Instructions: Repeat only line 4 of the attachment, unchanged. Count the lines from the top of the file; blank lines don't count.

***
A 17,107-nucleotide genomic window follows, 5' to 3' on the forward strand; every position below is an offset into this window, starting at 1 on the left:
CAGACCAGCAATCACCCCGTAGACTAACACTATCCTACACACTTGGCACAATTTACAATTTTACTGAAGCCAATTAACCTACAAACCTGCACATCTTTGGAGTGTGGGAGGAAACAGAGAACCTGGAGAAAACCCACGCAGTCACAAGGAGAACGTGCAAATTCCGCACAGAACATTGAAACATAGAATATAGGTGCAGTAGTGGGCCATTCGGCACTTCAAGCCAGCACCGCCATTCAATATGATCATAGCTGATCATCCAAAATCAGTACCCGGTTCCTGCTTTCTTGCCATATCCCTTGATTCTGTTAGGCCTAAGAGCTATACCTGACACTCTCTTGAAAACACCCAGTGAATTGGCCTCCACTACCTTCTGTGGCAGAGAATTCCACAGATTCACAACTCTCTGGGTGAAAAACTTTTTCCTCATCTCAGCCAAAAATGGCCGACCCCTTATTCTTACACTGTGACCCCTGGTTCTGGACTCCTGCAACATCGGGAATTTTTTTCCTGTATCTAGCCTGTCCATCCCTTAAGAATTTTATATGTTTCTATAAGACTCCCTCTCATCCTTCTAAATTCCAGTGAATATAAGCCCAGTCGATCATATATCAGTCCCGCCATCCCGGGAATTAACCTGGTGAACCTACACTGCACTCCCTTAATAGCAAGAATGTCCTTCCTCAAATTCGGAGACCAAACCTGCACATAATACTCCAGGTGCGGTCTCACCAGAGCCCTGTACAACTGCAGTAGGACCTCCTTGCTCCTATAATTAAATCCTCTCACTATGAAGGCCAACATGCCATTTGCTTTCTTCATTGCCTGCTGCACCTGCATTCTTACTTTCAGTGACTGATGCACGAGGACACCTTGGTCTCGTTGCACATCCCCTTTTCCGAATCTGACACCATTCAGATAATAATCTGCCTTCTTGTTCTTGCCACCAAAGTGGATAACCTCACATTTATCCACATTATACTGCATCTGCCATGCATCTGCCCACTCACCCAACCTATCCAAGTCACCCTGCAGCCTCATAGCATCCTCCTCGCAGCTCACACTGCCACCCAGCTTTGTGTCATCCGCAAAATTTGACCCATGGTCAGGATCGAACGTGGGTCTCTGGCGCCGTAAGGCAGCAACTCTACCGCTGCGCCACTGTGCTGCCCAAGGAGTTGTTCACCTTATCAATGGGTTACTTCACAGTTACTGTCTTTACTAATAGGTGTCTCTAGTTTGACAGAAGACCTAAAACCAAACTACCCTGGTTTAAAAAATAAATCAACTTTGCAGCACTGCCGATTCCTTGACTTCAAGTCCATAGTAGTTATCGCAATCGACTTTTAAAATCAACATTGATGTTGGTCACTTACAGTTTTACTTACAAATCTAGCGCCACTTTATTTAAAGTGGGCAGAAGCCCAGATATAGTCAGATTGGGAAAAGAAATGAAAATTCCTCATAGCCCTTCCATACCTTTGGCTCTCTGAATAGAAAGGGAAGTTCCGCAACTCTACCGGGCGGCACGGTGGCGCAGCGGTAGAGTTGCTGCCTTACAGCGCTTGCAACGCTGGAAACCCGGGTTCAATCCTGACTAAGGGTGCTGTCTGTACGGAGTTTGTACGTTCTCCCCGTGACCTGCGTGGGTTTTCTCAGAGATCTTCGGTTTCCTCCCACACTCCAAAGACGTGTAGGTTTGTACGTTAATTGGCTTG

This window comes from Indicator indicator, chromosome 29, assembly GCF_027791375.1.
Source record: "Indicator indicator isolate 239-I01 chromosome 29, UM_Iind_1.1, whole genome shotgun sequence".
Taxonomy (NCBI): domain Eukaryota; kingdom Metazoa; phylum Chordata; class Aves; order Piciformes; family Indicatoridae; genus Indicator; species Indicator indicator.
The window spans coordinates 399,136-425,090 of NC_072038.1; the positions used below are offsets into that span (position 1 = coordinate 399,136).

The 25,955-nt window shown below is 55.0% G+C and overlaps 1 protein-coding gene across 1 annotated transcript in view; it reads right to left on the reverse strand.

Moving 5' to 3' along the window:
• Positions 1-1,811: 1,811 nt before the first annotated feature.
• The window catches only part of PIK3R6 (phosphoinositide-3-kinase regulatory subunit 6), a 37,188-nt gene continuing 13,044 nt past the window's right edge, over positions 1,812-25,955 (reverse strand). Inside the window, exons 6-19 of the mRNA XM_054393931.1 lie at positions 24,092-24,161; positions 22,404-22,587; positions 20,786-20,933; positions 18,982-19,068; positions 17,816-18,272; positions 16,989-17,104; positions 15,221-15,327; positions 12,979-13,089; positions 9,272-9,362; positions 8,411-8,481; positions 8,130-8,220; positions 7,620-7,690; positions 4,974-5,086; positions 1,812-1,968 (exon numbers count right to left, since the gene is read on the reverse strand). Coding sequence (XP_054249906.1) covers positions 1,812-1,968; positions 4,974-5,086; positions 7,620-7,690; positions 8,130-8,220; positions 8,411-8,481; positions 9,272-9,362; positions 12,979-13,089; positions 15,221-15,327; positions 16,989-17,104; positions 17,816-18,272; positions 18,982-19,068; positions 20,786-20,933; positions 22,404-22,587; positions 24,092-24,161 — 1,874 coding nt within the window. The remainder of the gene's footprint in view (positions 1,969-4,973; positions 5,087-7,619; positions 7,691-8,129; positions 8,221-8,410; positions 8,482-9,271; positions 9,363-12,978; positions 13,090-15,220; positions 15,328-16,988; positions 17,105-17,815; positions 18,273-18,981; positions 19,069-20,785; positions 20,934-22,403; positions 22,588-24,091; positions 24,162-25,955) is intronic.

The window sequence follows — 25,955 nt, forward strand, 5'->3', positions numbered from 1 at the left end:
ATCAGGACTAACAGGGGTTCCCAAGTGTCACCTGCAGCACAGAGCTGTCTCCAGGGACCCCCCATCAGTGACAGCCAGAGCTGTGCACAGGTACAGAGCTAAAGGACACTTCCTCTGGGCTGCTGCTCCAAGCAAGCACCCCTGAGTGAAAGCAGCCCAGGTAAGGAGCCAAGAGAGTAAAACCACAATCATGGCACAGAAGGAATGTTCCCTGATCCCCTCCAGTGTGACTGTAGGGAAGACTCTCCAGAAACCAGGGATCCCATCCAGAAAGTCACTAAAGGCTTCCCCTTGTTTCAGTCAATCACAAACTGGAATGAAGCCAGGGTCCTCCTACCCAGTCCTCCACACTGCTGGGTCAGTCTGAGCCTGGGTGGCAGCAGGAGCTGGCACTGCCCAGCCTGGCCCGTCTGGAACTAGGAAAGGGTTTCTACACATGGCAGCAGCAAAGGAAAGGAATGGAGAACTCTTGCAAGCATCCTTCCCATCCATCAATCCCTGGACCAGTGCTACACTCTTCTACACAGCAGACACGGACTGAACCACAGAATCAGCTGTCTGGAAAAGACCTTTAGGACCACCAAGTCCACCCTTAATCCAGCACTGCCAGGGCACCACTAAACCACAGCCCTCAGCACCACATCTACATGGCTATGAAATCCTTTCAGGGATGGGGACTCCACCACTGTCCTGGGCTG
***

Source record: "Indicator indicator isolate 239-I01 chromosome 29, UM_Iind_1.1, whole genome shotgun sequence".